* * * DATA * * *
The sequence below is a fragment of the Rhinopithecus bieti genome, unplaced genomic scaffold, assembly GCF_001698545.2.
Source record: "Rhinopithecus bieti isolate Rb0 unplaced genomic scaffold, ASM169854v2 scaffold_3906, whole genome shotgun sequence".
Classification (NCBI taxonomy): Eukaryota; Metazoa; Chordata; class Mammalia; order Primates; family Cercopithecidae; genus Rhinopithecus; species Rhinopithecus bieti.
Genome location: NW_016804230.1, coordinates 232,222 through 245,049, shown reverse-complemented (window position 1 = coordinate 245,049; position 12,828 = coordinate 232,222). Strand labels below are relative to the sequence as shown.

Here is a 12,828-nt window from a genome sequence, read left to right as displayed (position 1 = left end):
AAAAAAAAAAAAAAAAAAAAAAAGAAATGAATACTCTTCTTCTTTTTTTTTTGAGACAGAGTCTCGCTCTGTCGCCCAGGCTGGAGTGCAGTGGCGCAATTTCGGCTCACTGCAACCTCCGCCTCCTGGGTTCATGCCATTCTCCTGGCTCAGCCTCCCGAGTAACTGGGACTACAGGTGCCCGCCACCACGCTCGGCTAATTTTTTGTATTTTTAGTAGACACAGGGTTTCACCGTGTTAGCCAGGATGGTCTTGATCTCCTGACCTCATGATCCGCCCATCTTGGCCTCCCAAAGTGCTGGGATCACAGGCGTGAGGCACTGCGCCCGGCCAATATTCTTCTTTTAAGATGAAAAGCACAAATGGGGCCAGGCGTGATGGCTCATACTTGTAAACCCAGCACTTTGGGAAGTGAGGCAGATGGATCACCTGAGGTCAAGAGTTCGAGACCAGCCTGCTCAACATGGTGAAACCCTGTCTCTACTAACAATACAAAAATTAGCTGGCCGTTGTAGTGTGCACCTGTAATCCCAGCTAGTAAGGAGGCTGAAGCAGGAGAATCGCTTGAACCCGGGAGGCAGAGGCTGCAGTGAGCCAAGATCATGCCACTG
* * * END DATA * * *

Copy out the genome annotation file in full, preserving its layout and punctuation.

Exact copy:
The sequence below is a fragment of the Rhinopithecus bieti genome, unplaced genomic scaffold, assembly GCF_001698545.2.
Source record: "Rhinopithecus bieti isolate Rb0 unplaced genomic scaffold, ASM169854v2 scaffold_3906, whole genome shotgun sequence".
Classification (NCBI taxonomy): Eukaryota; Metazoa; Chordata; class Mammalia; order Primates; family Cercopithecidae; genus Rhinopithecus; species Rhinopithecus bieti.
Genome location: NW_016804230.1, coordinates 232,222 through 245,049, shown reverse-complemented (window position 1 = coordinate 245,049; position 12,828 = coordinate 232,222). Strand labels below are relative to the sequence as shown.

Here is a 12,828-nt window from a genome sequence, read left to right as displayed (position 1 = left end):
AAAAAAAAAAAAAAAAAAAAAAAGAAATGAATACTCTTCTTCTTTTTTTTTTGAGACAGAGTCTCGCTCTGTCGCCCAGGCTGGAGTGCAGTGGCGCAATTTCGGCTCACTGCAACCTCCGCCTCCTGGGTTCATGCCATTCTCCTGGCTCAGCCTCCCGAGTAACTGGGACTACAGGTGCCCGCCACCACGCTCGGCTAATTTTTTGTATTTTTAGTAGACACAGGGTTTCACCGTGTTAGCCAGGATGGTCTTGATCTCCTGACCTCATGATCCGCCCATCTTGGCCTCCCAAAGTGCTGGGATCACAGGCGTGAGGCACTGCGCCCGGCCAATATTCTTCTTTTAAGATGAAAAGCACAAATGGGGCCAGGCGTGATGGCTCATACTTGTAAACCCAGCACTTTGGGAAGTGAGGCAGATGGATCACCTGAGGTCAAGAGTTCGAGACCAGCCTGCTCAACATGGTGAAACCCTGTCTCTACTAACAATACAAAAATTAGCTGGCCGTTGTAGTGTGCACCTGTAATCCCAGCTAGTAAGGAGGCTGAAGCAGGAGAATCGCTTGAACCCGGGAGGCAGAGGCTGCAGTGAGCCAAGATCATGCCACTG